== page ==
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Some of the physician-led innovations we’ve introduced include:

  • A nationally recognized clinical research department that empowers our practice to provide emerging treatment options for our sickest patients

  • An extensivist clinic-staffed by hospitalists and nurses with intensive care training-that helps patients with complex care needs avoid a trip to the emergency department (ED) and potential inpatient stay 

  • A partnership with Mayo Clinic and the National Institutes of Health that enables Holston Medical Group physicians to help test ways to apply precision medicine in clinical settings, such as the use of pharmacogenetics to determine the most effective drug treatment for a patient based on the individual’s DNA

Focus on people and processes. Not all advancements in healthcare delivery are technology-based. Innovation also comes from examining care delivery processes with a patient-centric lens and seeking ways to improve the care experience and health outcomes. For example, how could your practice alleviate total pain and suffering in patients with chronic and total disease? What measures does your practice undertake to ensure care for senior patients takes into account not just their health status, but also their quality-of-life goals?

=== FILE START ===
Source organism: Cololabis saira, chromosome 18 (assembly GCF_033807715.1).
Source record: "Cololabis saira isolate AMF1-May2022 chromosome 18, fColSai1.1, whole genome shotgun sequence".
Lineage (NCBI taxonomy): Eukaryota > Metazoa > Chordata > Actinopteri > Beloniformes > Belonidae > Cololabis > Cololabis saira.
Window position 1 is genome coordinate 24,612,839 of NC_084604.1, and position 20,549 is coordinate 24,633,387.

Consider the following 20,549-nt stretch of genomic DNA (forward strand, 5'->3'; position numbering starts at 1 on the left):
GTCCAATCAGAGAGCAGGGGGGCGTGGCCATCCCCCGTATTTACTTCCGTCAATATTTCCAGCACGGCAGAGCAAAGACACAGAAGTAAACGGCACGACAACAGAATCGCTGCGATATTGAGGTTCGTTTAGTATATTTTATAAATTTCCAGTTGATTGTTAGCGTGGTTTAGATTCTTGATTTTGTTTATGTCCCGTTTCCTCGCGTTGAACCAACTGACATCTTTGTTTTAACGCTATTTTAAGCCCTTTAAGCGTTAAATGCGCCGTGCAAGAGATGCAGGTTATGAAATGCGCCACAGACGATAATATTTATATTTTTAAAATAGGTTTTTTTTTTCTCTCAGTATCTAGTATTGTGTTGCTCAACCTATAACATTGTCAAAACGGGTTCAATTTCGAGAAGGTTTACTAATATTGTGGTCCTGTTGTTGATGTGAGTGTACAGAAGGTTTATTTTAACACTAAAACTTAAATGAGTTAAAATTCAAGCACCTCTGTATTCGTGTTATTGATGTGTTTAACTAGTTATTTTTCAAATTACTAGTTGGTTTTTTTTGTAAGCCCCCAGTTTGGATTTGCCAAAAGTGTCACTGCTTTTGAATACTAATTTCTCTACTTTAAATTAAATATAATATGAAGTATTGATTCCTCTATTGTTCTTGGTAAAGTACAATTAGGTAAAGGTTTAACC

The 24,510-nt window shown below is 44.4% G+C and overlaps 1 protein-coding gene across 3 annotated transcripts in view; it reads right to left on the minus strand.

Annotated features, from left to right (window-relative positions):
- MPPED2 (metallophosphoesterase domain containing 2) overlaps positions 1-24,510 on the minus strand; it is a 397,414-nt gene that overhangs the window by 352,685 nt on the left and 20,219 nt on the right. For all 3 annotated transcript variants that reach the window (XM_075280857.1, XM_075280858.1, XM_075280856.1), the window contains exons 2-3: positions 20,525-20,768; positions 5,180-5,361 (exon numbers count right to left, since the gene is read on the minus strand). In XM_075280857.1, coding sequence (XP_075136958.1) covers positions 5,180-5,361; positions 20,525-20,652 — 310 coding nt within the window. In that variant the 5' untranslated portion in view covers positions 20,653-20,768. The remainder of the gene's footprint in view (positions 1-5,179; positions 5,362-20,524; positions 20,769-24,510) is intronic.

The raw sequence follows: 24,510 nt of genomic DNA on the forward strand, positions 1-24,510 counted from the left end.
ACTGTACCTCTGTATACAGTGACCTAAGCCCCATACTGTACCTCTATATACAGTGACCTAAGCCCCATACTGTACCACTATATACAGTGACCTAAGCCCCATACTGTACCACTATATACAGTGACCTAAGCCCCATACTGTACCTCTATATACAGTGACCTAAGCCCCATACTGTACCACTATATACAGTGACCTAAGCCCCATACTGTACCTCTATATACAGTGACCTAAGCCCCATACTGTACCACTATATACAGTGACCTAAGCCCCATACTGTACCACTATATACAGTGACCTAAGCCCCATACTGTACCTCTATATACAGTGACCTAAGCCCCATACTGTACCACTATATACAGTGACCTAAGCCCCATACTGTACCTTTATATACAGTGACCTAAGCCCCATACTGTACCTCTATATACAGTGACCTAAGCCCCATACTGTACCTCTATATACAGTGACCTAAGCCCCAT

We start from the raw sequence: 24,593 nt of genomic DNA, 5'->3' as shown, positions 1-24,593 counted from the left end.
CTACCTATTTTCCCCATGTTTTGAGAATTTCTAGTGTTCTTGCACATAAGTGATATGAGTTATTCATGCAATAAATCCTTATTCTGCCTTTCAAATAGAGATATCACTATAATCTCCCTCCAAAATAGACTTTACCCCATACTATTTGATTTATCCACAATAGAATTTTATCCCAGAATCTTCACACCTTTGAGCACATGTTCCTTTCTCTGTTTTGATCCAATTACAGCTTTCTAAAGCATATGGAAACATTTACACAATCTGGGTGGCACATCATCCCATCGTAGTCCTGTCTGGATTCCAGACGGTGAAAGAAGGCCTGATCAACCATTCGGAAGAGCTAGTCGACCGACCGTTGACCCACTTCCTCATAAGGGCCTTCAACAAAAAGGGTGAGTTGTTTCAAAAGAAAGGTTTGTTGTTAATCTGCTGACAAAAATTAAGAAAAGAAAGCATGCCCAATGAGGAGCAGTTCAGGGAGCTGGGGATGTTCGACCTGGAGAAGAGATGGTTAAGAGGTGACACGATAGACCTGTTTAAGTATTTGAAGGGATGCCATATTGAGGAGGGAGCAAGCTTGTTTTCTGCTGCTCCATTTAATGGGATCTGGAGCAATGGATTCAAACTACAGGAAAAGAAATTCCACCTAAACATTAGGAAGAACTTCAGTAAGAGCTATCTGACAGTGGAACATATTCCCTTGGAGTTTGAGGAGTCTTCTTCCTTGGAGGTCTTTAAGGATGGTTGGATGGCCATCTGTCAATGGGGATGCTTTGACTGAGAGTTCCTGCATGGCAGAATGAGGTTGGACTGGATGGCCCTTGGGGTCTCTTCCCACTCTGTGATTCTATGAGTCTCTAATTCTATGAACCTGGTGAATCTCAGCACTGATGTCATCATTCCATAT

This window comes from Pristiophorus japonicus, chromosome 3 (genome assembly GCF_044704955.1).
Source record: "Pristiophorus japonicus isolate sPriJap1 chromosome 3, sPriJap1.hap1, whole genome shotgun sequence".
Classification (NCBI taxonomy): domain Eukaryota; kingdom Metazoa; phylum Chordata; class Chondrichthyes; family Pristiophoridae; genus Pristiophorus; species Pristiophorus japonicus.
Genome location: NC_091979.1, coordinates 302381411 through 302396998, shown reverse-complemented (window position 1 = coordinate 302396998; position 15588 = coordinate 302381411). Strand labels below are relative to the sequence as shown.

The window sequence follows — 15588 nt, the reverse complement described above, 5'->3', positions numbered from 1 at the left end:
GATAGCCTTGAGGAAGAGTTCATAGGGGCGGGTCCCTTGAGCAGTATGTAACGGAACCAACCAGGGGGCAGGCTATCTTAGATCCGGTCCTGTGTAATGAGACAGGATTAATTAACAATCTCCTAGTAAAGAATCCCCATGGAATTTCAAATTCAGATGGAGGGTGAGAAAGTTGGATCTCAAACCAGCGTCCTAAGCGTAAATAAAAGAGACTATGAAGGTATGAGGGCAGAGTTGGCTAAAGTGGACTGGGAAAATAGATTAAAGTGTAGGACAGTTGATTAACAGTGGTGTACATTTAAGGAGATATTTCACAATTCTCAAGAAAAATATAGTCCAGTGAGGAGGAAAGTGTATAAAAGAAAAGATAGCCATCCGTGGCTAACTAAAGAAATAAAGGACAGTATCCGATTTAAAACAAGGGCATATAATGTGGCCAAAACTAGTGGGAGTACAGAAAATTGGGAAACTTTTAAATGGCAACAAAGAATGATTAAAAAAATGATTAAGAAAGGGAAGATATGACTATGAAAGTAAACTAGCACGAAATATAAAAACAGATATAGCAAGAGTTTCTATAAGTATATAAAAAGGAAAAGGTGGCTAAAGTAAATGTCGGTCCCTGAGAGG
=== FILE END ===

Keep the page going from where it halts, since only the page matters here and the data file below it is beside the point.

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At Holston Medical Group, our physicians recognized a need for specialized care for seniors aging into Medicare through the end of life. These services often are not available in lower-income and rural communities like those we serve. We created HMG Alternative Outreach Services, a medical facility uniquely designed to treat the needs of geriatric patients, including those who live in long-term care facilities. Supported by two nurse practitioners and the region’s only board-certified geriatrician in hospice and palliative care services, this initiative helps ensure geriatric patients and their spouses are treated with dignity and respect. It’s an example of the impact independent practices can make when they seek to solve complex care delivery challenges and invest their efforts towards caring for this high-risk population in unique ways.